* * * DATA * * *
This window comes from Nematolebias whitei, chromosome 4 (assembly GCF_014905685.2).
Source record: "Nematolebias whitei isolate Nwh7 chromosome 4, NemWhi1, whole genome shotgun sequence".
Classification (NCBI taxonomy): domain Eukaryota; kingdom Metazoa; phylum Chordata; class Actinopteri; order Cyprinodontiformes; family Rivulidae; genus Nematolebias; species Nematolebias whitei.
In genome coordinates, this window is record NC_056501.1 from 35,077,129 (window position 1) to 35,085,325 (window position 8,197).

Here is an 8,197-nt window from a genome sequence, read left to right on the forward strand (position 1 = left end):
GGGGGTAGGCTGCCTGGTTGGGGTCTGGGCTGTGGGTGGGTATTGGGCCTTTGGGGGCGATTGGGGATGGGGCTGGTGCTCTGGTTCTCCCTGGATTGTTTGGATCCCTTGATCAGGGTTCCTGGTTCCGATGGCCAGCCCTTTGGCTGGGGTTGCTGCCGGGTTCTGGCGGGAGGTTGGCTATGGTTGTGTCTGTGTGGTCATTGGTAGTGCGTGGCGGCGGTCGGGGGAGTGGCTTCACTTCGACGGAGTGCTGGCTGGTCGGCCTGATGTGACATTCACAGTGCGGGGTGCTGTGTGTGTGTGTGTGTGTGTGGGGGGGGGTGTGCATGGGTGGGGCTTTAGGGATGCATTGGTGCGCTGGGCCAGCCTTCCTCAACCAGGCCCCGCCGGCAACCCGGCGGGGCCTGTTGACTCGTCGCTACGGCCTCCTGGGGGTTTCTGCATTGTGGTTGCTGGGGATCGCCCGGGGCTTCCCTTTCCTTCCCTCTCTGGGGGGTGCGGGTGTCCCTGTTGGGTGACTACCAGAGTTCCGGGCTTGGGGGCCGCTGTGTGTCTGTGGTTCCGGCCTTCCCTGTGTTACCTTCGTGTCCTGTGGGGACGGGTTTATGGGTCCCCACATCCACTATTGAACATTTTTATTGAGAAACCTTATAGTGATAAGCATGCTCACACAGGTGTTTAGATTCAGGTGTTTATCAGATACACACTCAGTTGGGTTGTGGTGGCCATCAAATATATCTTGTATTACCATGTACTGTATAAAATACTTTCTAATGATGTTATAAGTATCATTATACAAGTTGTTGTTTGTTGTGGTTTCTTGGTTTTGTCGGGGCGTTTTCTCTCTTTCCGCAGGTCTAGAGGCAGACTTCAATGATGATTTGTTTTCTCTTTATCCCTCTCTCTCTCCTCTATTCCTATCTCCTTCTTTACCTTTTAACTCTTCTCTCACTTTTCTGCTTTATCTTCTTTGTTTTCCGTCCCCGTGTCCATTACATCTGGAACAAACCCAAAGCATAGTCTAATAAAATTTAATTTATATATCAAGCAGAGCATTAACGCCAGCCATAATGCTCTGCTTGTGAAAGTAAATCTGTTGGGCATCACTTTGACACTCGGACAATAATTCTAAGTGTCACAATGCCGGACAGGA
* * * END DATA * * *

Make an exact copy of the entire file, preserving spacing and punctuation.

This window comes from Nematolebias whitei, chromosome 4 (assembly GCF_014905685.2).
Source record: "Nematolebias whitei isolate Nwh7 chromosome 4, NemWhi1, whole genome shotgun sequence".
Classification (NCBI taxonomy): domain Eukaryota; kingdom Metazoa; phylum Chordata; class Actinopteri; order Cyprinodontiformes; family Rivulidae; genus Nematolebias; species Nematolebias whitei.
In genome coordinates, this window is record NC_056501.1 from 35,077,129 (window position 1) to 35,085,325 (window position 8,197).

Here is an 8,197-nt window from a genome sequence, read left to right on the forward strand (position 1 = left end):
GGGGGTAGGCTGCCTGGTTGGGGTCTGGGCTGTGGGTGGGTATTGGGCCTTTGGGGGCGATTGGGGATGGGGCTGGTGCTCTGGTTCTCCCTGGATTGTTTGGATCCCTTGATCAGGGTTCCTGGTTCCGATGGCCAGCCCTTTGGCTGGGGTTGCTGCCGGGTTCTGGCGGGAGGTTGGCTATGGTTGTGTCTGTGTGGTCATTGGTAGTGCGTGGCGGCGGTCGGGGGAGTGGCTTCACTTCGACGGAGTGCTGGCTGGTCGGCCTGATGTGACATTCACAGTGCGGGGTGCTGTGTGTGTGTGTGTGTGTGTGGGGGGGGGTGTGCATGGGTGGGGCTTTAGGGATGCATTGGTGCGCTGGGCCAGCCTTCCTCAACCAGGCCCCGCCGGCAACCCGGCGGGGCCTGTTGACTCGTCGCTACGGCCTCCTGGGGGTTTCTGCATTGTGGTTGCTGGGGATCGCCCGGGGCTTCCCTTTCCTTCCCTCTCTGGGGGGTGCGGGTGTCCCTGTTGGGTGACTACCAGAGTTCCGGGCTTGGGGGCCGCTGTGTGTCTGTGGTTCCGGCCTTCCCTGTGTTACCTTCGTGTCCTGTGGGGACGGGTTTATGGGTCCCCACATCCACTATTGAACATTTTTATTGAGAAACCTTATAGTGATAAGCATGCTCACACAGGTGTTTAGATTCAGGTGTTTATCAGATACACACTCAGTTGGGTTGTGGTGGCCATCAAATATATCTTGTATTACCATGTACTGTATAAAATACTTTCTAATGATGTTATAAGTATCATTATACAAGTTGTTGTTTGTTGTGGTTTCTTGGTTTTGTCGGGGCGTTTTCTCTCTTTCCGCAGGTCTAGAGGCAGACTTCAATGATGATTTGTTTTCTCTTTATCCCTCTCTCTCTCCTCTATTCCTATCTCCTTCTTTACCTTTTAACTCTTCTCTCACTTTTCTGCTTTATCTTCTTTGTTTTCCGTCCCCGTGTCCATTACATCTGGAACAAACCCAAAGCATAGTCTAATAAAATTTAATTTATATATCAAGCAGAGCATTAACGCCAGCCATAATGCTCTGCTTGTGAAAGTAAATCTGTTGGGCATCACTTTGACACTCGGACAATAATTCTAAGTGTCACAATGCCGGACAGGA